Calendar of State Papers (1547-80); Le Neve's Fasti Ecclesiæ Anglicanæ; Cooper's Annals of Cambridge, ii.; Bishop Fisher's Sermon for Lady Margaret, ed. Hymers, 68; Baker MSS. iii. 309, xxxii. 427, 430.]
BEAUMONT, ROBERT (fl. 1639), essayist, was a man of a retired life and solitary disposition, if his testimony of his own character, which he gives in the preface to his book, is to be believed. He is chiefly remarkable for his 'Missives,' which are, in plain speech, letters, and seem, from one part of Beaumont's epistle to the reader, to be his own composition, and from another part to be the composition of others. But the former intimation has the stronger support. It is evident they were written upon supposititious occasions. Letters, he says, should be like a well-furnished table, where every guest may eat of what dish he pleases. This reminds us of Bickerstaff's once-popular opera, ' Love in a Village : '
- The world is a well-furnished table,
- Where guests are promiscuously set.
The essays are fifteen in number, and are on the various parts of the body–the head, eye, nose, ear, tongue, and so forth. They are full of trope and figure, frequently with much force of application, quaint and sententious. The precise title of his work is as follows: 'Love's Missives to Virtue; with Essaies, Lond. printed by William Godbid, and are to be sold at the signe of the Star, in Little Britain, 1660.' Small 8vo, pp. 120.
[Watt's Bibl. Brit.; Lowndes's Bibliog. Man. i. 138; Sir E. Brydges' Restituta, 3, 278-81.]
BEAUMONT, THOMAS WENTWORTH (1792–1848), politician, was the eldest son of Colonel Thomas Richard Beaumont, of Bretton Hall, Yorkshire, and Diana, daughter of Sir S. W. Blackett, baronet, of Hexham Abbey, and was born 15 Nov. 1792. He was educated at Eton, and in 1809 became a fellow commoner of St. John's College, Cambridge, where he graduated B.A. in 1813. In 1818 he succeeded his father in the representation of Northumberland, but in 1826 he lost the election, under circumstances which led to a duel on Bamburgh sands with Mr. Lambton, afterwards Earl of Durham. After representing the borough of Stafford for a short time he was in 1830 returned for Northumberland, and from the passing of the Reform Bill he continued to represent the southern division of the county until 1837. In early life he was a member of the Pitt Club, but from 1820 an advanced liberal and among the most energetic of politicians in the cause of reform. Acquiring, on the death of his mother in 1831, a large accession of property, he took also an active interest in the advancement of the fine arts, and by his munificent generosity won the attachment of many friends. He was one of the chief originators of the 'Westminster Review,' to which he is said to have contributed some articles. Some of his verses are contained in the 'Musæ Etonenses.' He died at Bournemouth 10 Dec. 1848.
[Annual Register, xci. 213; Latimer's Local Records of Remarkable Events in Northumberland and Durham (1857), p. 254.]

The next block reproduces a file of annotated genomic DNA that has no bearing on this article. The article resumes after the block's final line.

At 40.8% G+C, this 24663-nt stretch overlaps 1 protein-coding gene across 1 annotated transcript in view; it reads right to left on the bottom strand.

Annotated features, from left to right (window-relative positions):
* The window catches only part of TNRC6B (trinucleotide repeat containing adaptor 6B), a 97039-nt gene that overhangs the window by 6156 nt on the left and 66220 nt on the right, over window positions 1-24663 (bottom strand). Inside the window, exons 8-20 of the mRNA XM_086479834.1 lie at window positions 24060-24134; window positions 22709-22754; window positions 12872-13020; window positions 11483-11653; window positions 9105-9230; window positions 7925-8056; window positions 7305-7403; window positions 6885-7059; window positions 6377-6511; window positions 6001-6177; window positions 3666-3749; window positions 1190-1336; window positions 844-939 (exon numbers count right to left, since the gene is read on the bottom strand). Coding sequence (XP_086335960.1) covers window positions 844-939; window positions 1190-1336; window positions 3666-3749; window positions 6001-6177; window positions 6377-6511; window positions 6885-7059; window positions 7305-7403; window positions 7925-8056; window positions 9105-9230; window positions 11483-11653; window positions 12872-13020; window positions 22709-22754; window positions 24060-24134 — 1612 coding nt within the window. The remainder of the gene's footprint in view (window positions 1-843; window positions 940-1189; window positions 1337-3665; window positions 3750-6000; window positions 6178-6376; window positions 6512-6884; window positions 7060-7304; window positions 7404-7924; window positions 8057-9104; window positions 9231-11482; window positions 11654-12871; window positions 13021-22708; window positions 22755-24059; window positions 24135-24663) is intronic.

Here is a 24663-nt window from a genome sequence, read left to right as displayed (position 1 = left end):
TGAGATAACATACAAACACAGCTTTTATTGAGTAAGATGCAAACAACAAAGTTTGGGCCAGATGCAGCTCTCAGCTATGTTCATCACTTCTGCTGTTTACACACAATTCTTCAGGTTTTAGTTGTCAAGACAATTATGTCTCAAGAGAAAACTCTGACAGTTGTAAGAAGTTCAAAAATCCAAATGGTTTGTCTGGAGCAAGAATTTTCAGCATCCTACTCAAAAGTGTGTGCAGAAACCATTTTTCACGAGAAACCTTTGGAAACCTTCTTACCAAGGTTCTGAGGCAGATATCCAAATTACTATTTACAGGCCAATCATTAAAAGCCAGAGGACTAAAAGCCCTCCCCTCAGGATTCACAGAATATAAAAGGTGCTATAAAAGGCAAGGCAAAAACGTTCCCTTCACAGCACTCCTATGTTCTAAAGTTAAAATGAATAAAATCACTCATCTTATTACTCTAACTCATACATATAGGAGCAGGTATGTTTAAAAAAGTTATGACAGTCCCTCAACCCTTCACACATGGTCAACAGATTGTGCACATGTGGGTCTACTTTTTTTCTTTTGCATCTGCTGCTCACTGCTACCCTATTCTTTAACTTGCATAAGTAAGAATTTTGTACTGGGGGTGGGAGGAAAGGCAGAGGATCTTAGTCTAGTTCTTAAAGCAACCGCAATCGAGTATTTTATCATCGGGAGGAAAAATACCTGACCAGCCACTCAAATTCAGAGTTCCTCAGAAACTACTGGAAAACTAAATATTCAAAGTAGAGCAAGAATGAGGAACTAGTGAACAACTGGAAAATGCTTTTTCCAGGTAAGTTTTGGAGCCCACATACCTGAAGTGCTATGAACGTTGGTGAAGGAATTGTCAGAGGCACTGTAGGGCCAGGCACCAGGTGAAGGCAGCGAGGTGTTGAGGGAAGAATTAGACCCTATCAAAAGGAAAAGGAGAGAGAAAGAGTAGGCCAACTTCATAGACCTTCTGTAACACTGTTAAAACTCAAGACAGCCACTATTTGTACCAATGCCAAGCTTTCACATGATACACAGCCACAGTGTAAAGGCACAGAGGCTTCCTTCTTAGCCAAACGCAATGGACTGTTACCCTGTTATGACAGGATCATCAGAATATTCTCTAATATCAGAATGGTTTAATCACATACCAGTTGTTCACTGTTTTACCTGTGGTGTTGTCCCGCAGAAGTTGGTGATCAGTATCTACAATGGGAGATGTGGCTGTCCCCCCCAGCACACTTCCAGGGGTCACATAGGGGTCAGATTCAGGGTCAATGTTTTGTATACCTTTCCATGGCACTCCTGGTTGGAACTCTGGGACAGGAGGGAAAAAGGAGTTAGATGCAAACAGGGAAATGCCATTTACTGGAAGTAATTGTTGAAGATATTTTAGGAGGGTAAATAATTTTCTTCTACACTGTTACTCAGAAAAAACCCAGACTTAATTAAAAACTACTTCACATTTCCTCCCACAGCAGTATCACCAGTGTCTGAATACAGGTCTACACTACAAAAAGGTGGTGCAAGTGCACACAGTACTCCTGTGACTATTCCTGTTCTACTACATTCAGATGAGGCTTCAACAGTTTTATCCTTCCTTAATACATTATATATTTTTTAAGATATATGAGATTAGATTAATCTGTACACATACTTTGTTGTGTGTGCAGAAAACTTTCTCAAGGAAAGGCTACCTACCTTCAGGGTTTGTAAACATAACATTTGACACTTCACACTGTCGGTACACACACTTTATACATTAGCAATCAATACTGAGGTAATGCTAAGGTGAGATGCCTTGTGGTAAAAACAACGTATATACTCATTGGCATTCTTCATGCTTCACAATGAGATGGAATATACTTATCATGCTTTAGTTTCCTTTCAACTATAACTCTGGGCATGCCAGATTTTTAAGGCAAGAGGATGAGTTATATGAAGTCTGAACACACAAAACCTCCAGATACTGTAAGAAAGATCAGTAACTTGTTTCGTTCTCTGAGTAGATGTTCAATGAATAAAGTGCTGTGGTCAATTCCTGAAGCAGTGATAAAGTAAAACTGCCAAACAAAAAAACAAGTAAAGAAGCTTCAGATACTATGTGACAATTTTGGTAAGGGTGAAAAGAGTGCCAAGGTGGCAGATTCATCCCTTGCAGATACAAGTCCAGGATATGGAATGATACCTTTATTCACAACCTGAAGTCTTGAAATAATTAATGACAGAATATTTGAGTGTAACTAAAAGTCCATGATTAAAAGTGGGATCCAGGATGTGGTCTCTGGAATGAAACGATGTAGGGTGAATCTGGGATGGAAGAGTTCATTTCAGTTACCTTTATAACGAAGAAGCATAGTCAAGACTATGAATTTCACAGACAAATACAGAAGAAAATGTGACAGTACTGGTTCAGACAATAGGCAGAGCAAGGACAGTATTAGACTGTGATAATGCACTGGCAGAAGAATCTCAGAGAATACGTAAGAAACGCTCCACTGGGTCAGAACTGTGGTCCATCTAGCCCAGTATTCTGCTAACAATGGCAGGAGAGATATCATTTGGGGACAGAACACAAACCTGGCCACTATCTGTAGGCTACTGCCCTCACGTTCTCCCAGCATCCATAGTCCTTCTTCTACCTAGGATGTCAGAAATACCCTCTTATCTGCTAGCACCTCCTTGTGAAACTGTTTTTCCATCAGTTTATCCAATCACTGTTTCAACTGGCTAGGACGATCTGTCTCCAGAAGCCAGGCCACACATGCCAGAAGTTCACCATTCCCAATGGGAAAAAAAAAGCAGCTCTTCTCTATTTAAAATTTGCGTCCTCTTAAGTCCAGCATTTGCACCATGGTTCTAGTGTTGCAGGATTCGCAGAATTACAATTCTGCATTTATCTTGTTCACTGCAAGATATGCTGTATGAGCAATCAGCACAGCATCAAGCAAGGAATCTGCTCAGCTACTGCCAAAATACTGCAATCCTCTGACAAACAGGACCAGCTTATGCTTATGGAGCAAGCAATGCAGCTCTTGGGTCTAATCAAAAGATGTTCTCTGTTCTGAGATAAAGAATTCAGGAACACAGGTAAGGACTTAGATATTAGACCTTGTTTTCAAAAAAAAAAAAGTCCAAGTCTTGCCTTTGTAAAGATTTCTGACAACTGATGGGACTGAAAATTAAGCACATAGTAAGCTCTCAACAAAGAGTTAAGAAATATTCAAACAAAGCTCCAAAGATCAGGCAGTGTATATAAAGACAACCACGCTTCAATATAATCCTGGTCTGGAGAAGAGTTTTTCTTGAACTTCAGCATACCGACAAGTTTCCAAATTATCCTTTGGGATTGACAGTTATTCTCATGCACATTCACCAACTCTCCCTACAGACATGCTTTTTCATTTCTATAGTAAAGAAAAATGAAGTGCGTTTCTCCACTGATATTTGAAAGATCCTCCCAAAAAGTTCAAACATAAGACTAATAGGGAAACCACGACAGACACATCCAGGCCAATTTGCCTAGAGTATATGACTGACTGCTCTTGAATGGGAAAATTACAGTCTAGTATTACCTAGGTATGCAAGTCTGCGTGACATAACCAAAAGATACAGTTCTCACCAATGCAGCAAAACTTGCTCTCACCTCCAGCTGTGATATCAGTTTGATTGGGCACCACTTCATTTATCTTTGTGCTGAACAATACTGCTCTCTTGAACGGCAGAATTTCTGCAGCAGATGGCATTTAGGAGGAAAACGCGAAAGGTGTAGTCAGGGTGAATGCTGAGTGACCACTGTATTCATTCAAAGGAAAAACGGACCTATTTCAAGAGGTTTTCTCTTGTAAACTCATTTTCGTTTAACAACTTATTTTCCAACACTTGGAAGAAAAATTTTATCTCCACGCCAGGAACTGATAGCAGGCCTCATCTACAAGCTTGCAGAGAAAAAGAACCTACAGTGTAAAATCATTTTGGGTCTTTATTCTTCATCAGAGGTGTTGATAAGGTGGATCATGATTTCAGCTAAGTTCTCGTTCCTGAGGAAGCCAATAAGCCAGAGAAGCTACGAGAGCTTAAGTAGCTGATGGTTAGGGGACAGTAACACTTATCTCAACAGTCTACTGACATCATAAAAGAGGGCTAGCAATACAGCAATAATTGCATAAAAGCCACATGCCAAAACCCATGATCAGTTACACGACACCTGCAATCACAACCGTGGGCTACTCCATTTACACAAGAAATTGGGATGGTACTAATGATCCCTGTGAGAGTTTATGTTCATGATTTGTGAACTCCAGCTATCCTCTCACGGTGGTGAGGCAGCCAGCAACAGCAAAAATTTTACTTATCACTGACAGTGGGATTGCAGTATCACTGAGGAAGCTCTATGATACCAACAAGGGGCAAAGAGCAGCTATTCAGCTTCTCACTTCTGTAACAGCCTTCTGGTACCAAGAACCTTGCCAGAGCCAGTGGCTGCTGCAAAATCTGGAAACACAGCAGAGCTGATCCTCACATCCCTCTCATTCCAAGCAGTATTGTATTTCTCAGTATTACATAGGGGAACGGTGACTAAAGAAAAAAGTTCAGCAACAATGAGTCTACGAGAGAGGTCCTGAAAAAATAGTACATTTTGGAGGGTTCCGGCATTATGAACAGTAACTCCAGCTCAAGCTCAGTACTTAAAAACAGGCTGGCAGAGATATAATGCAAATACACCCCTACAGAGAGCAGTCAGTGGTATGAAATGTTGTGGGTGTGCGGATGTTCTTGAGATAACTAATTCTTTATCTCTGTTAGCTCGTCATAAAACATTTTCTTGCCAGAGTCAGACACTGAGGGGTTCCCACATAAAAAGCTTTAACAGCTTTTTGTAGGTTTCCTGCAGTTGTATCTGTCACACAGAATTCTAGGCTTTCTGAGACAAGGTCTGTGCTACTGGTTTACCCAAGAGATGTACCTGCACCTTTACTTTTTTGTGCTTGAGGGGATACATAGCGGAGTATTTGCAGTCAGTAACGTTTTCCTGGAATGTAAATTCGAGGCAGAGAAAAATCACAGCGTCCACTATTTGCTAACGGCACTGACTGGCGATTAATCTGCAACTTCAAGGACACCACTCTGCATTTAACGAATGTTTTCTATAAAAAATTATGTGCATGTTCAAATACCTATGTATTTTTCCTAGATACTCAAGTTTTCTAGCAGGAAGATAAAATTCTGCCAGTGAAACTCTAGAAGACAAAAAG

BEAUMONT, WALERAN de, Count of Meulan (1104–1166), warrior and feudal statesman, was the twin brother of Robert, earl of Leicester [see Bearmont, Robert de, 1104-1168] and the son of Robert, count of Meulan [see Beaumont, Robert de, d. 1118]. Born in 1104 (Ord. Vit. xi. 2), and brought up with his brother, he succeeded at his father's death (1118) to his French fief of Meulan and his Norman fief of Beaumont (ib. xii. 33). In the struggle of 1119 he was faithful to Henry I (ib. xii. 14), probably because too young to rebel; but the movement in favour of William 'Clito' and Anjou (1112) was eagerly joined by him (ib. xii. 34). He was present at the conspiracy of Croix St. Leufroi, Sept. 1123 (ib.), and threw himself into Brionne (ib.) On Henry's approach, he withdrew to Beaumont (ib. xii. 36), whilst his castles of Brionne and Pont-Audemer were besieged and captured (Rog. Hov. i. 180, Hen. Hunt. 245, Sim. Durh.) On the night of 24 March 1124 he relieved and re-victualled his tower of Watteville, but was intercepted two days later by Ranulf of Bayeux, near Bourg Thorolde, and taken prisoner with thirty of his knights (Ord. Vit. xii. 39). Henry extorted from him the surrender of Beaumont, his only remaining castle, and kept him in close confinement for some five years (ib.) He was present with his brother at Henry's deathbed, 1 Dec. 1135 (ib. xiii. 19), but warmly espoused the cause of Stephen, and received the promise of his infant daughter in 1136 (ib. xiii. 22). Returning to Normandy after Easter, to assist his brother against Roger de Toesny, he captured him after prolonged warfare on 3 Oct. 1136 (ib. xiii. 27). Joined by Stephen the following spring, he hastened back with him to England in Dec. 1137, at the rumour of rebellion (ib. xiii. 32), but was again despatched by him to Normandy in May 1138, to suppress his opponents (ib. xiii. 37). Returning to England with his brother, before